Hall of Fame Inductees

See our latest inductees listed below! Click on any inductee's name to learn more.

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Barbara Comstock White (Media)

1918 – 2009

Barbara Comstock White graduated magna cum laude in English Literature from Radcliffe College. Mrs. White lived in Meriden for virtually her entire adult life, and she is the mother of three children, Alison W. Muschinsky, Leslie H. White and Eliot C. White. Mrs. White worked alongside her husband, Carter H. White, during some of the Record-Journal's most challenging and prosperous years. She started writing features, travel pieces, play reviews, editorials and columns part time for the Meriden Morning Record in 1946. She joined the paper full time in 1956 and became its editor in 1978 when the Morning Record and Afternoon Journal merged into the Record-Journal. She guided the newsroom through many changes including the use of computers, the merger of the morning and afternoon paper and the launch of a Sunday Edition. Her strong belief that a community newspaper has a special mission to cover local news with depth and context remains the centerpiece of the newspaper's mission statement. One of her most recognizable writing endeavors was her Dining Out Column. Mrs. White also had a tremendous influence on the editorial pages. She had a particular interest in strong local editorials. Through these editorials and her op-ed column, she influenced public opinion on many local issues. She officially retired in 1988 along with her husband, but came to work regularly into the mid-1990s. She remains chairman Emeritus of the editorial board.

Mrs. White served twice as a Pulitzer Prize juror, was an active member of the American Society of Newspaper Editors and an active member of the Meriden community. She was an officer in the Meriden League of Women Voters, the Meriden College Club, AAUW and the citywide Parent Teacher Association. She is a member of the Connecticut Society of Professional Journalists Hall of Fame. She was born on May 5, 1918.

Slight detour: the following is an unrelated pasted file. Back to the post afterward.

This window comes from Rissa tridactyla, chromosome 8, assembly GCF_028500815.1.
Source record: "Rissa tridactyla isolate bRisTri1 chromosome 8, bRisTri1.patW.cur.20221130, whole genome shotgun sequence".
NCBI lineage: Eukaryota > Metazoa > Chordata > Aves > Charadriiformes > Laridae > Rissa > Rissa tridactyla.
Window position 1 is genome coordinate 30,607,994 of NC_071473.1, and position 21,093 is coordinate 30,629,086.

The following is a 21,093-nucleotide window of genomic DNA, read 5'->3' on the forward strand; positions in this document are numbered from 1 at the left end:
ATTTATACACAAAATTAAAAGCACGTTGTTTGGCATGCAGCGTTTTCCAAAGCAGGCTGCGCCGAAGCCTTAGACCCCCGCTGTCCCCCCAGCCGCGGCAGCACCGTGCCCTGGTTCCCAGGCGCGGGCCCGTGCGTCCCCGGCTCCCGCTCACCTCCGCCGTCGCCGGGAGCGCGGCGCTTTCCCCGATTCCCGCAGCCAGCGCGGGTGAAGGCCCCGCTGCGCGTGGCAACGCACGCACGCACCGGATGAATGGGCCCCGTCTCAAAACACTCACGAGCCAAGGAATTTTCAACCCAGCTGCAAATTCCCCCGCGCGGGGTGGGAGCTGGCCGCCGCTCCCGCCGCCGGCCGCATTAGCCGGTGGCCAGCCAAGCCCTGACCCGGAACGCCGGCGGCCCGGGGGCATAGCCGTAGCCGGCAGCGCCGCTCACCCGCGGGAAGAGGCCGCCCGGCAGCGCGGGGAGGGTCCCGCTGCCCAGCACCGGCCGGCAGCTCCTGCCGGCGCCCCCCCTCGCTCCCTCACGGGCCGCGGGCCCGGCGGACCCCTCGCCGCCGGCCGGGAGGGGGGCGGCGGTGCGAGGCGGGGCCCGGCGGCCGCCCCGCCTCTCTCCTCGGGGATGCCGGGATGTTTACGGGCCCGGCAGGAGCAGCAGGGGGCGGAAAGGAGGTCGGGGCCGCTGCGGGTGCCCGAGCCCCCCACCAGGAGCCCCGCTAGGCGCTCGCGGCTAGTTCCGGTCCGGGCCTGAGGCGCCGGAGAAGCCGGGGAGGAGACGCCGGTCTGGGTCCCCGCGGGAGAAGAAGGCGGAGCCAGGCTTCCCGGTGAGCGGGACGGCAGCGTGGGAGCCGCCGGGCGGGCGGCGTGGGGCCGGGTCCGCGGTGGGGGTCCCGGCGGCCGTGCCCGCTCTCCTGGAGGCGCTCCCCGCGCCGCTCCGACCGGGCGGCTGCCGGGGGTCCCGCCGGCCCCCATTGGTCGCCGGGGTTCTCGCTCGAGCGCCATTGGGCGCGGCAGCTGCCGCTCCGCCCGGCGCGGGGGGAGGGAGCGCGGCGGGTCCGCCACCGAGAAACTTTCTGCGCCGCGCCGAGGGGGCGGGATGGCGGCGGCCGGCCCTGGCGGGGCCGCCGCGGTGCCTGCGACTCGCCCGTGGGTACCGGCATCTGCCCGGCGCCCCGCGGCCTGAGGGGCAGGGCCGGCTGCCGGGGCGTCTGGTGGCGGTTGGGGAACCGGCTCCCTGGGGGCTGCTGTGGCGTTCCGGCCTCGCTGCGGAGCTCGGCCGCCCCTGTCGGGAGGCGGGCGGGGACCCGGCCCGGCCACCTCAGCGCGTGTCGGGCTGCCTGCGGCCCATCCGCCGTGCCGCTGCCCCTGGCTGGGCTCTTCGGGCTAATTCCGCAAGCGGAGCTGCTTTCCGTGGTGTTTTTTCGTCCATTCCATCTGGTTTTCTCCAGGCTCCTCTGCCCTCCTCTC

Edwin Leroy Naamon, Sr. (Community Service)

1924 – 1992

Edwin Leroy Naamon, Sr. (1924-1992) was a life-long resident of Meriden who contributed much to the city in his lifetime. After graduating from Meriden High School in 1942, he served with the U.S. Army from 1943 to 1946 in the European theater of operations. He received Good Conduct, European theater of operations, Normandy French Croix DeGuerve with Palm and Victory Medals.

After earning a B.A. degree from Hillyer College, he received his elementary teaching certificate from Central Connecticut State College in 1956, his Master's degree in education from the University of Hartford in 1962 and an honorary Doctorate in humanitarian science from Briarwood College in 1992.

In 1954, he began teaching science at the DePaolo Junior High School in Southington, the first African-American to be named a full time teacher by the Southington school board. In 1961, he became the first African-American to hold a permanent board or commission in Meriden when he was named to the Board of Compensation. In 1968, he became principal of Plantsville Elementary School, the first African-American to hold a principalship in the Southington school system.